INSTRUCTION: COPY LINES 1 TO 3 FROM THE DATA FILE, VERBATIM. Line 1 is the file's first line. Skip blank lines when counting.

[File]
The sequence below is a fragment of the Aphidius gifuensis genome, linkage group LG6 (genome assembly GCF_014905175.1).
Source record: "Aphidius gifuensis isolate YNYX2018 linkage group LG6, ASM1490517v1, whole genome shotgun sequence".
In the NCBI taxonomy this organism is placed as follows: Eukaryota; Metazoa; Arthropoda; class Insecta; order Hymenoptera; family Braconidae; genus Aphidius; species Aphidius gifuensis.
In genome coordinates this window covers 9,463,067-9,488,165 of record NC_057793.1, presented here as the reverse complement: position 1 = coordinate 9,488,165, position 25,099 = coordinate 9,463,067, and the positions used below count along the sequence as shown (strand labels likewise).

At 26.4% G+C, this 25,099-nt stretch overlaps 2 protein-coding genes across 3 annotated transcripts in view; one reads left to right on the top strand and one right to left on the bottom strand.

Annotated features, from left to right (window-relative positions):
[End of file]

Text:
The sequence below is a fragment of the Aphidius gifuensis genome, linkage group LG6 (genome assembly GCF_014905175.1).
Source record: "Aphidius gifuensis isolate YNYX2018 linkage group LG6, ASM1490517v1, whole genome shotgun sequence".
In the NCBI taxonomy this organism is placed as follows: Eukaryota; Metazoa; Arthropoda; class Insecta; order Hymenoptera; family Braconidae; genus Aphidius; species Aphidius gifuensis.